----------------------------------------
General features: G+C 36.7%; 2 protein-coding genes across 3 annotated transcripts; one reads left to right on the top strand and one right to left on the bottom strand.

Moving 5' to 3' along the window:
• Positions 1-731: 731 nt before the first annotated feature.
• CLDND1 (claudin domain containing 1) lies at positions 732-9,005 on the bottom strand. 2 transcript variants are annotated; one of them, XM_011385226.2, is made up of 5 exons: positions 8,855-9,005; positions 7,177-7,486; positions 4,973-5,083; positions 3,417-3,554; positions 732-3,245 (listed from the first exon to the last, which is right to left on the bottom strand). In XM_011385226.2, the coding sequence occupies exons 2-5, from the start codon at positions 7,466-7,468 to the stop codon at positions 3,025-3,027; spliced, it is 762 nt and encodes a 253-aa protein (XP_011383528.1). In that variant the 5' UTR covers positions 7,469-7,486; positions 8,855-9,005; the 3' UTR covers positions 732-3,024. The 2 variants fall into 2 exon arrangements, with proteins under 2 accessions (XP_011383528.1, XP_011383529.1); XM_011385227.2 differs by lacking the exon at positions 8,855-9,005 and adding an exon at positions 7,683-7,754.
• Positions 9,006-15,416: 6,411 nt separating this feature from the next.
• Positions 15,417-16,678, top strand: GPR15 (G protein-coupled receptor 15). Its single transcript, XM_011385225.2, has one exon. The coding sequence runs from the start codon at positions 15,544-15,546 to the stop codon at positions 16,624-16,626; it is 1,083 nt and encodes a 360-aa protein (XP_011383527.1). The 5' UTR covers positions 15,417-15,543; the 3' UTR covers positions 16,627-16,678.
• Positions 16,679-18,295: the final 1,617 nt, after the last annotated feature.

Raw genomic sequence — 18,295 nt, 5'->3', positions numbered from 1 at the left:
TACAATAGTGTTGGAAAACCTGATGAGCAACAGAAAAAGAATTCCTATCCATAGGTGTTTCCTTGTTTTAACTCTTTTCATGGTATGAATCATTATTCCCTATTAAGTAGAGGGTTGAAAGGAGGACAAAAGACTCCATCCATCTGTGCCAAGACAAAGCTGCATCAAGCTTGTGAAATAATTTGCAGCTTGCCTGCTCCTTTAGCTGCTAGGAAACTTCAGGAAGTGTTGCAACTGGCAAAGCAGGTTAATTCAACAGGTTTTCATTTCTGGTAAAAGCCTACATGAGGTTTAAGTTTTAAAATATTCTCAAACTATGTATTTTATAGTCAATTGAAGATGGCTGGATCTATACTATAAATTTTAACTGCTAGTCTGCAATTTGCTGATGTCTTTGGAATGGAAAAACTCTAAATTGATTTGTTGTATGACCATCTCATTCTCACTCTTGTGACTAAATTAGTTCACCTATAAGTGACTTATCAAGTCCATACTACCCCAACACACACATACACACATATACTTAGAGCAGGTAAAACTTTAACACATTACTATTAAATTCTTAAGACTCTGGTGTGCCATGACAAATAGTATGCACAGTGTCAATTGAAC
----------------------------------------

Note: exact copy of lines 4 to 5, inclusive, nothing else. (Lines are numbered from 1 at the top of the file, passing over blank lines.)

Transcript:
• CLDND1 (claudin domain containing 1) lies at positions 732-9,005 on the bottom strand. 2 transcript variants are annotated; one of them, XM_011385226.2, is made up of 5 exons: positions 8,855-9,005; positions 7,177-7,486; positions 4,973-5,083; positions 3,417-3,554; positions 732-3,245 (listed from the first exon to the last, which is right to left on the bottom strand). In XM_011385226.2, the coding sequence occupies exons 2-5, from the start codon at positions 7,466-7,468 to the stop codon at positions 3,025-3,027; spliced, it is 762 nt and encodes a 253-aa protein (XP_011383528.1). In that variant the 5' UTR covers positions 7,469-7,486; positions 8,855-9,005; the 3' UTR covers positions 732-3,024. The 2 variants fall into 2 exon arrangements, with proteins under 2 accessions (XP_011383528.1, XP_011383529.1); XM_011385227.2 differs by lacking the exon at positions 8,855-9,005 and adding an exon at positions 7,683-7,754.
• Positions 9,006-15,416: 6,411 nt separating this feature from the next.